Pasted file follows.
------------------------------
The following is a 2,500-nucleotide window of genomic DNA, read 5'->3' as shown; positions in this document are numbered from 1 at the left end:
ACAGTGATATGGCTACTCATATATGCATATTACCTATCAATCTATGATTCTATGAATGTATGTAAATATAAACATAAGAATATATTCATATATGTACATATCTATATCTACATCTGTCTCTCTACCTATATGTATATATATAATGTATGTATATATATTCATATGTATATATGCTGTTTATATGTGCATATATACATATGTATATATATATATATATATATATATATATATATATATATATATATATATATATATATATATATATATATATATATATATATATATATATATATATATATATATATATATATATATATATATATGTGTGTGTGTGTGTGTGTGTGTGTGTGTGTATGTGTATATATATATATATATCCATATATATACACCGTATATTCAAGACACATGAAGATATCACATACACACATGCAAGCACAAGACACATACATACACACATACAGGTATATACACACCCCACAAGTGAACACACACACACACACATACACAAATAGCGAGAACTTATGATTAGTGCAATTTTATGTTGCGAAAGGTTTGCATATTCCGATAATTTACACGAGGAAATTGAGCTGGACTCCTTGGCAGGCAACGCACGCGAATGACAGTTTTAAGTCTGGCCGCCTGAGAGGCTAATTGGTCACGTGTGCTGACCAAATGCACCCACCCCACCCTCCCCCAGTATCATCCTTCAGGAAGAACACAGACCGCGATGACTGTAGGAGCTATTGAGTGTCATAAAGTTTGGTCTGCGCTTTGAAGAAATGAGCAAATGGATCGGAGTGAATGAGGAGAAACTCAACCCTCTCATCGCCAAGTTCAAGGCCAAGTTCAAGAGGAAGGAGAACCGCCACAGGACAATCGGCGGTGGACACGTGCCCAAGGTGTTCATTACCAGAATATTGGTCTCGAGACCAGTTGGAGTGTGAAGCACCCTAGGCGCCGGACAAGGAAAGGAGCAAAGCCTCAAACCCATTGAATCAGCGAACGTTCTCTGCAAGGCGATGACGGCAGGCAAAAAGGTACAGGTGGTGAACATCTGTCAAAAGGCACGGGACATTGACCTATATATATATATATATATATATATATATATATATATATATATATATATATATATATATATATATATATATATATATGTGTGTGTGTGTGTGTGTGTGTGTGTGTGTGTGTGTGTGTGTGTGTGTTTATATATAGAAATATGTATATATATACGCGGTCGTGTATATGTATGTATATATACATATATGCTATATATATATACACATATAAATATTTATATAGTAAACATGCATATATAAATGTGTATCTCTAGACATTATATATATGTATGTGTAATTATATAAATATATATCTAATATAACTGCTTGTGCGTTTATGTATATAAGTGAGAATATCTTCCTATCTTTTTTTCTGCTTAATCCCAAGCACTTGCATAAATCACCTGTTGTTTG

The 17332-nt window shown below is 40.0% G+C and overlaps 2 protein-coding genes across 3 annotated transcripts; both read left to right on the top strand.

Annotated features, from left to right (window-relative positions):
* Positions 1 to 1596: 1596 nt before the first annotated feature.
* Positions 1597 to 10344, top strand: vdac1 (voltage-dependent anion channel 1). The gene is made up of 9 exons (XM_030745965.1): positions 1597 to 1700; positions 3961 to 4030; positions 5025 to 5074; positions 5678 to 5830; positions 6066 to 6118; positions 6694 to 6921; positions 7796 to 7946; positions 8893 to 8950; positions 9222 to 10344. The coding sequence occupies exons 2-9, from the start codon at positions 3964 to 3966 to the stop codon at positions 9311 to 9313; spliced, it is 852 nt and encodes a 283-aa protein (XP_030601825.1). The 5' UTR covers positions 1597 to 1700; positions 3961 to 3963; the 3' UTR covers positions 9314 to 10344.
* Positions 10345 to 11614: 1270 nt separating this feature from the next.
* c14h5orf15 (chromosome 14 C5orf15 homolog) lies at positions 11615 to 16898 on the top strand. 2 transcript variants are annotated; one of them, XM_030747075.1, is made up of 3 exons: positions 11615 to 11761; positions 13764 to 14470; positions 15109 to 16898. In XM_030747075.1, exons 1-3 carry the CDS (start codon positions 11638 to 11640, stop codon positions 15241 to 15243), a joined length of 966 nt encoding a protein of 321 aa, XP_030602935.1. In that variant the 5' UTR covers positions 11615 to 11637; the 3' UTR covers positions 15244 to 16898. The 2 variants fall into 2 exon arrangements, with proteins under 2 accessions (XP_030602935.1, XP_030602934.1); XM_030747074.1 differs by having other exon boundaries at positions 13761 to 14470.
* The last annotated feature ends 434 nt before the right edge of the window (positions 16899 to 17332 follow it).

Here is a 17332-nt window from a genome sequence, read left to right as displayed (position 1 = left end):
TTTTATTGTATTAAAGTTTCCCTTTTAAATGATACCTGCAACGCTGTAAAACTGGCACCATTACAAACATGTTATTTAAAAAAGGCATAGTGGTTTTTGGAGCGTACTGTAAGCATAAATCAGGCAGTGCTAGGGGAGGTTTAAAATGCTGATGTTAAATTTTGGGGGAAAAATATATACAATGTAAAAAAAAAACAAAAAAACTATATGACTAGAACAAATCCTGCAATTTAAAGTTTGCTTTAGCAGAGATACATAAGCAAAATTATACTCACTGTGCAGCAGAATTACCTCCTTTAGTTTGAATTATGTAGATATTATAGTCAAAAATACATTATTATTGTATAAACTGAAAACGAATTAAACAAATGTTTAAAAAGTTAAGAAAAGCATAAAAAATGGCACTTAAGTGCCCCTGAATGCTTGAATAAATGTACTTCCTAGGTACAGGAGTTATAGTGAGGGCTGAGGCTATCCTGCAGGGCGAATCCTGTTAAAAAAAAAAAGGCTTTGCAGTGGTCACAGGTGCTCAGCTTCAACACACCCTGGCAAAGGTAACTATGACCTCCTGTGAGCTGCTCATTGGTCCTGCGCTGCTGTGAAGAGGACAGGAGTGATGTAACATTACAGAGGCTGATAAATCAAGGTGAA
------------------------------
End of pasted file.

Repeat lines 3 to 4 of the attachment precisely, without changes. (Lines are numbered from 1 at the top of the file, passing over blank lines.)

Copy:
The 17332-nt window shown below is 40.0% G+C and overlaps 2 protein-coding genes across 3 annotated transcripts; both read left to right on the top strand.

Annotated features, from left to right (window-relative positions):